The Common Good

They Killed Sister Dorothy: HBO's Book of Martyrs

From Joan of Arc to Sir Thomas More, courageous martyrs continue to inspire us. Their powerful witness is memorialized in homilies, books, and even movies. Yet, it is far too tempting to consider martyrdom an ancient virtue. The film They Killed Sister Dorothy, which premieres on HBO this month, is about modern martyr Sister Dorothy Stang, who organized farmers and peasants into the Sustainable Development Project (PDS) in Brazil's Amazon forest. She also challenged logging interests that threatened the Brazilian rain forest. For that she was murdered -- shot in the back in the nation she served as a missionary for more than 30 years.

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They Killed Sister Dorothy is far more than a hagiography for "the Angel of the Amazon." We follow her brother and sister, also Roman Catholic missionaries, in the pursuit of justice amidst corrupt courtrooms and shameless lawyers. Director Daniel Junge's riveting documentary brings Dorothy's heart for her community, fight for economic opportunity, and concern for the environment into vivid detail. Prepare to be humbled, angered, and inspired.

Dorothy grew up in Dayton, Ohio (also home to the narrator of Sister Dorothy, actor Martin Sheen). Her brother, David, recalls how they both took their vows in an earlier era of social action. She arrived in Brazil as a Sister of Notre Dame de Namur in 1967. "Dot" issued early (and frequent) warnings about the fragile state of the rainforest. Her Christian convictions informed her passionate defense of God's creation. Hope arose within the local farmers of Esperanza along with Dorothy's call for land reform. When a well-heeled cabal of loggers and ranchers issued a series of threats, Dorothy's resolve only deepened. They could not dissuade one gentle, faith-fueled nun.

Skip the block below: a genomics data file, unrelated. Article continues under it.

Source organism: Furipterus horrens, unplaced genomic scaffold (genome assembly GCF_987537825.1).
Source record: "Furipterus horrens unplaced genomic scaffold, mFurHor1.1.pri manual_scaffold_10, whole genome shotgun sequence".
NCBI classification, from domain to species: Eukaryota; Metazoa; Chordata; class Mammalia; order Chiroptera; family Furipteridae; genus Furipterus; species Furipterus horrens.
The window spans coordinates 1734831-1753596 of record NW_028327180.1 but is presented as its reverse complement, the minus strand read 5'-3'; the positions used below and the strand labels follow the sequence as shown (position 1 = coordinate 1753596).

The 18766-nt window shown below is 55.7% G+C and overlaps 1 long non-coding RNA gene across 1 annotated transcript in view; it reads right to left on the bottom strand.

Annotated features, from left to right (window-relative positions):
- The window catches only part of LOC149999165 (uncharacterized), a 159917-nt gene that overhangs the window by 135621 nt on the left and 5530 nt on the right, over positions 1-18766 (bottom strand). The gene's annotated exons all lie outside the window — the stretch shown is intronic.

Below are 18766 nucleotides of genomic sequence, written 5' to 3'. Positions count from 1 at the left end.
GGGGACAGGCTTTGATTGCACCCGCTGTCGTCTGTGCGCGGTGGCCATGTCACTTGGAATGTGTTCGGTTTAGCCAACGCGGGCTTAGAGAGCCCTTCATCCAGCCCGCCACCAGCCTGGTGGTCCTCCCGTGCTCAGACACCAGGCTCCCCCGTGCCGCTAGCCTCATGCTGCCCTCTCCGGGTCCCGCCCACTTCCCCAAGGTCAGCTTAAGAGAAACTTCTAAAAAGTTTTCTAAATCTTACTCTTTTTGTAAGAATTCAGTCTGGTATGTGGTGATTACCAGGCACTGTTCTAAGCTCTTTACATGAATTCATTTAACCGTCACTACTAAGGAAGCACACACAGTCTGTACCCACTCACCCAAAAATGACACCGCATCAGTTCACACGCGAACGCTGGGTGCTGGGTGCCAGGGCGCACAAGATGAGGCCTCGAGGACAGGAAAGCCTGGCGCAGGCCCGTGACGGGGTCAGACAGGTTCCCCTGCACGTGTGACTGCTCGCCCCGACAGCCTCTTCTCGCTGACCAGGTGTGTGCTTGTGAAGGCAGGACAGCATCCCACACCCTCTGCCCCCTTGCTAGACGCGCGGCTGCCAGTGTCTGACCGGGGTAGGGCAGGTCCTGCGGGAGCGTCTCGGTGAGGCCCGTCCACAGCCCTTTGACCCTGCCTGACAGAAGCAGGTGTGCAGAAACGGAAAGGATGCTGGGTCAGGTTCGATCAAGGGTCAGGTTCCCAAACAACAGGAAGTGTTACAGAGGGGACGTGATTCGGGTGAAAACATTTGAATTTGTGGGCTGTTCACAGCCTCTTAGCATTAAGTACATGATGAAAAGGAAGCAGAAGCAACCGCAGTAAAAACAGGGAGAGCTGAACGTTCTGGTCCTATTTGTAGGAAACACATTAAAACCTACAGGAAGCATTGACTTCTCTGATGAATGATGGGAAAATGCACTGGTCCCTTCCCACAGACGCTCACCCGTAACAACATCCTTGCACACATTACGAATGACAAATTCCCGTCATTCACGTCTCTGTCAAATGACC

Three men hired to take out Dorothy stand trial. It becomes clear that "they" represent a much larger web of corruption and power that subverts the legal system in Para, Brazil. A particularly brazen defense lawyer puts Dorothy's intentions on trial, even from her grave. Junge does a remarkable job sticking his camera into the courtroom proceedings. The vivid arguments presented by both sides make the fictional drama of Law and Order look mundane by comparison. Can Dorothy's death create a rare opportunity for justice in the lawless state of Para?

I had the privilege of interviewing Junge of Just Media at the recent City of the Angels Film Festival in Hollywood. We discussed the power of film to promote social change. Dorothy's brother, Tom Stang, joined us onstage after the screening. Tom struggled to put words to his feelings for Dot. In that silence, we all shared a holy moment, grieving over the loss of such a heroic servant of God. He ultimately concluded, "Dorothy was a true daughter of the Catholic church. She gave herself to save planet Earth and the people she loved." We desperately need people like Sister Dorothy to fight for the marginalized, to care for our ecosystem, and to build a sustainable future.

It is far too easy to confine saints to history. We may not share Dorothy's call to serve overseas. But vibrant, compassionate, and fearless faith is needed in every community. They Killed Sister Dorothy reminds us that martyrdom remains a shockingly contemporary virtue.

Craig Detweiler is a filmmaker who directs the Reel Spirituality Institute for the Brehm Center at Fuller Seminary in Pasadena, California. His latest book is Into the Dark: Seeing the Sacred in the Top Films of the 21st Century.

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